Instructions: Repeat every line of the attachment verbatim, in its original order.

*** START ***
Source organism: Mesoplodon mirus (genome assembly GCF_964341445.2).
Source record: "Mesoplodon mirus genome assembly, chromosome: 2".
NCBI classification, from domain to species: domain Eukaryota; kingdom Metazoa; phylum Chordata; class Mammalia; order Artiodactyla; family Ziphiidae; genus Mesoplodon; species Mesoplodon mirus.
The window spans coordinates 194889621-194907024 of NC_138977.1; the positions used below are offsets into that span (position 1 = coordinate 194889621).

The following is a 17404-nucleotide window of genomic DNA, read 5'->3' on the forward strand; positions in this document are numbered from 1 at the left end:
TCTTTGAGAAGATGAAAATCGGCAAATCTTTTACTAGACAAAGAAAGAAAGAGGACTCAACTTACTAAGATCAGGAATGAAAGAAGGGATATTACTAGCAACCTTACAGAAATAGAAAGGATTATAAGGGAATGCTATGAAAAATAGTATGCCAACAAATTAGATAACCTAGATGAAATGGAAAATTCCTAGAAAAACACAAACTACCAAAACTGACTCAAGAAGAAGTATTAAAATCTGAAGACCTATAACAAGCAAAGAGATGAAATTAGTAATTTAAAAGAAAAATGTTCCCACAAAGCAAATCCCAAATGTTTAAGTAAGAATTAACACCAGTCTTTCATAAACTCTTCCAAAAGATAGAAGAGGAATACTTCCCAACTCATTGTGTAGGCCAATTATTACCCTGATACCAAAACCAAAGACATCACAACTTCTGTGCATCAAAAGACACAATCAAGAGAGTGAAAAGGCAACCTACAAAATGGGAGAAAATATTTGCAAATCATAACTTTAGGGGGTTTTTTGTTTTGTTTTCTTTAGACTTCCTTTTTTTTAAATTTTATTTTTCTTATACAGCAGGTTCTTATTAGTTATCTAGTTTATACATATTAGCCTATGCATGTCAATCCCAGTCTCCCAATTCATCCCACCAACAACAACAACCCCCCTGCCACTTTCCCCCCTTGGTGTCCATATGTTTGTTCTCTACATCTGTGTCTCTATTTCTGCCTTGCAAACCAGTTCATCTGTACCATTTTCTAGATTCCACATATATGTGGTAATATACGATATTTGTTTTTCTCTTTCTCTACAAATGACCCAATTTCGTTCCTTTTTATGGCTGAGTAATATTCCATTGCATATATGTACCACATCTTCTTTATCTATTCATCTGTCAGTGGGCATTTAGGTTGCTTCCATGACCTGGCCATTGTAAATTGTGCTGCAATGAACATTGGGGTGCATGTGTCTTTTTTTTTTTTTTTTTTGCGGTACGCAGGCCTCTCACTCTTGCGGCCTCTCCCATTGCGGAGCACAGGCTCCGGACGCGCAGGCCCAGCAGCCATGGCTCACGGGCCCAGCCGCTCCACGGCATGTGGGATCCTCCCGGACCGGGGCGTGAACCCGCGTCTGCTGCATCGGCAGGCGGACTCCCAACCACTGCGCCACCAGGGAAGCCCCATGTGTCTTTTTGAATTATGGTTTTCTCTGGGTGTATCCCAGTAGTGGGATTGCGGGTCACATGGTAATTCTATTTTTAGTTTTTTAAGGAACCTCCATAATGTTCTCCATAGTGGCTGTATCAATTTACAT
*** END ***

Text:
Source organism: Mesoplodon mirus (genome assembly GCF_964341445.2).
Source record: "Mesoplodon mirus genome assembly, chromosome: 2".
NCBI classification, from domain to species: domain Eukaryota; kingdom Metazoa; phylum Chordata; class Mammalia; order Artiodactyla; family Ziphiidae; genus Mesoplodon; species Mesoplodon mirus.
The window spans coordinates 194889621-194907024 of NC_138977.1; the positions used below are offsets into that span (position 1 = coordinate 194889621).

The following is a 17404-nucleotide window of genomic DNA, read 5'->3' on the forward strand; positions in this document are numbered from 1 at the left end:
TCTTTGAGAAGATGAAAATCGGCAAATCTTTTACTAGACAAAGAAAGAAAGAGGACTCAACTTACTAAGATCAGGAATGAAAGAAGGGATATTACTAGCAACCTTACAGAAATAGAAAGGATTATAAGGGAATGCTATGAAAAATAGTATGCCAACAAATTAGATAACCTAGATGAAATGGAAAATTCCTAGAAAAACACAAACTACCAAAACTGACTCAAGAAGAAGTATTAAAATCTGAAGACCTATAACAAGCAAAGAGATGAAATTAGTAATTTAAAAGAAAAATGTTCCCACAAAGCAAATCCCAAATGTTTAAGTAAGAATTAACACCAGTCTTTCATAAACTCTTCCAAAAGATAGAAGAGGAATACTTCCCAACTCATTGTGTAGGCCAATTATTACCCTGATACCAAAACCAAAGACATCACAACTTCTGTGCATCAAAAGACACAATCAAGAGAGTGAAAAGGCAACCTACAAAATGGGAGAAAATATTTGCAAATCATAACTTTAGGGGGTTTTTTGTTTTGTTTTCTTTAGACTTCCTTTTTTTTAAATTTTATTTTTCTTATACAGCAGGTTCTTATTAGTTATCTAGTTTATACATATTAGCCTATGCATGTCAATCCCAGTCTCCCAATTCATCCCACCAACAACAACAACCCCCCTGCCACTTTCCCCCCTTGGTGTCCATATGTTTGTTCTCTACATCTGTGTCTCTATTTCTGCCTTGCAAACCAGTTCATCTGTACCATTTTCTAGATTCCACATATATGTGGTAATATACGATATTTGTTTTTCTCTTTCTCTACAAATGACCCAATTTCGTTCCTTTTTATGGCTGAGTAATATTCCATTGCATATATGTACCACATCTTCTTTATCTATTCATCTGTCAGTGGGCATTTAGGTTGCTTCCATGACCTGGCCATTGTAAATTGTGCTGCAATGAACATTGGGGTGCATGTGTCTTTTTTTTTTTTTTTTTTGCGGTACGCAGGCCTCTCACTCTTGCGGCCTCTCCCATTGCGGAGCACAGGCTCCGGACGCGCAGGCCCAGCAGCCATGGCTCACGGGCCCAGCCGCTCCACGGCATGTGGGATCCTCCCGGACCGGGGCGTGAACCCGCGTCTGCTGCATCGGCAGGCGGACTCCCAACCACTGCGCCACCAGGGAAGCCCCATGTGTCTTTTTGAATTATGGTTTTCTCTGGGTGTATCCCAGTAGTGGGATTGCGGGTCACATGGTAATTCTATTTTTAGTTTTTTAAGGAACCTCCATAATGTTCTCCATAGTGGCTGTATCAATTTACAT